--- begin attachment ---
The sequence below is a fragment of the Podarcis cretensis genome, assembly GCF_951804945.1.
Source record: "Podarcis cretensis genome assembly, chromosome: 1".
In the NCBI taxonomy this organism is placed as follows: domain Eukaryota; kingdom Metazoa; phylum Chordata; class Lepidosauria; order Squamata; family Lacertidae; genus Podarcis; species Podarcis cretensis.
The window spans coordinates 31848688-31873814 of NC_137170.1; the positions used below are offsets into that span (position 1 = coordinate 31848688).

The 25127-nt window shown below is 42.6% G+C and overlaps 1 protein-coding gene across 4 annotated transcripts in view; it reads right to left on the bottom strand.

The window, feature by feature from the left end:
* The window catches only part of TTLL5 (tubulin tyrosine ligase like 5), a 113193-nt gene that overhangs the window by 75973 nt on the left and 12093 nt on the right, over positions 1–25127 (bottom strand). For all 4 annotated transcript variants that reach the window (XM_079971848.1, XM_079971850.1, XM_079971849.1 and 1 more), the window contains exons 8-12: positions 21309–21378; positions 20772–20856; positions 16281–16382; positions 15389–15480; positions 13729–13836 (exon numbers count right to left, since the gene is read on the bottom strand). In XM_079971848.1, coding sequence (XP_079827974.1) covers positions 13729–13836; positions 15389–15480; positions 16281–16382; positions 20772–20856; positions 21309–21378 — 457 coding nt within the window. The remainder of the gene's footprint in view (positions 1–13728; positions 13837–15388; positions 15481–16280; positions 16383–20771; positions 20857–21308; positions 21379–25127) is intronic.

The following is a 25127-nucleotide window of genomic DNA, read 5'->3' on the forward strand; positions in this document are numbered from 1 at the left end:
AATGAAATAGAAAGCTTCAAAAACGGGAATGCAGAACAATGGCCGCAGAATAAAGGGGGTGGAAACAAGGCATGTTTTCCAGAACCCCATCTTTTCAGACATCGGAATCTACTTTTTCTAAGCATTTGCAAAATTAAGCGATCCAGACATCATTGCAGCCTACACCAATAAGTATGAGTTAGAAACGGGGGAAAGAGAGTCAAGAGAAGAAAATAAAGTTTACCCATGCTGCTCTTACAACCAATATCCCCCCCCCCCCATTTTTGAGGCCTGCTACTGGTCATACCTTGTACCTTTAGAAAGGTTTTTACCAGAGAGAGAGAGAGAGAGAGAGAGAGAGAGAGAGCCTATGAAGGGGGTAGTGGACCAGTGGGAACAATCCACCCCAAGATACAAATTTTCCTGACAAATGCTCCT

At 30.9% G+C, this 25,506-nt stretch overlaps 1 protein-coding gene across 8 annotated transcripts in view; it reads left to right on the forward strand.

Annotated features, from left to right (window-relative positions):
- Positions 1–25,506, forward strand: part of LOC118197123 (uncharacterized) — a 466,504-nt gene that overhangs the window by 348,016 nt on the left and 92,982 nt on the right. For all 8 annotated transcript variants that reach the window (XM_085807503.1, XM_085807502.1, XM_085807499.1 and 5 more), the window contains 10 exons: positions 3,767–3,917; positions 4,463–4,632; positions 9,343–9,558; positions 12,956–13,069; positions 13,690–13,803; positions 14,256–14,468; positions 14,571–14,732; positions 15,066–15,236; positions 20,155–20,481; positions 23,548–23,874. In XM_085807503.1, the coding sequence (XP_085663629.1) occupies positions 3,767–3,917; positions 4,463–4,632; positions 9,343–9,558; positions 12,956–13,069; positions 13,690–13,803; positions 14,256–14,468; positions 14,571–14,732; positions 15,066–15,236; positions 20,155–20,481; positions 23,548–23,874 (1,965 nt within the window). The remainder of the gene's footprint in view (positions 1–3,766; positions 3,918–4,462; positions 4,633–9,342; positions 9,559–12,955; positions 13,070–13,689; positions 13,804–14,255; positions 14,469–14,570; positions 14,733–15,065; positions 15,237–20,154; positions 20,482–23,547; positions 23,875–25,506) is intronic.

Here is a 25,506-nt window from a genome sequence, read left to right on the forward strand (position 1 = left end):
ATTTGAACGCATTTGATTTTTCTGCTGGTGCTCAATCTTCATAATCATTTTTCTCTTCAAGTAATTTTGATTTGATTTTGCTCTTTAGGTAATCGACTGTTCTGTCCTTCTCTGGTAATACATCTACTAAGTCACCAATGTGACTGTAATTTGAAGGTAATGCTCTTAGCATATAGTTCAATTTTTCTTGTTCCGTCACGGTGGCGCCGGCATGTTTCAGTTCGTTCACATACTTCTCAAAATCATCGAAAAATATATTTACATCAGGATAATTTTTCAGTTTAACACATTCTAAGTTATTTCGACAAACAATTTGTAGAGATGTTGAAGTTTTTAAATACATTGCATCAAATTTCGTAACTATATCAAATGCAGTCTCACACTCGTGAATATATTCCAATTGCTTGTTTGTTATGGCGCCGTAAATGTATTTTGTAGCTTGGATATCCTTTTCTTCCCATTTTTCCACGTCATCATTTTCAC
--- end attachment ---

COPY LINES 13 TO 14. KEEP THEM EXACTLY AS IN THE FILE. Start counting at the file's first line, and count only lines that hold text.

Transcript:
Here is a 25,506-nt window from a genome sequence, read left to right on the forward strand (position 1 = left end):
ATTTGAACGCATTTGATTTTTCTGCTGGTGCTCAATCTTCATAATCATTTTTCTCTTCAAGTAATTTTGATTTGATTTTGCTCTTTAGGTAATCGACTGTTCTGTCCTTCTCTGGTAATACATCTACTAAGTCACCAATGTGACTGTAATTTGAAGGTAATGCTCTTAGCATATAGTTCAATTTTTCTTGTTCCGTCACGGTGGCGCCGGCATGTTTCAGTTCGTTCACATACTTCTCAAAATCATCGAAAAATATATTTACATCAGGATAATTTTTCAGTTTAACACATTCTAAGTTATTTCGACAAACAATTTGTAGAGATGTTGAAGTTTTTAAATACATTGCATCAAATTTCGTAACTATATCAAATGCAGTCTCACACTCGTGAATATATTCCAATTGCTTGTTTGTTATGGCGCCGTAAATGTATTTTGTAGCTTGGATATCCTTTTCTTCCCATTTTTCCACGTCATCATTTTCAC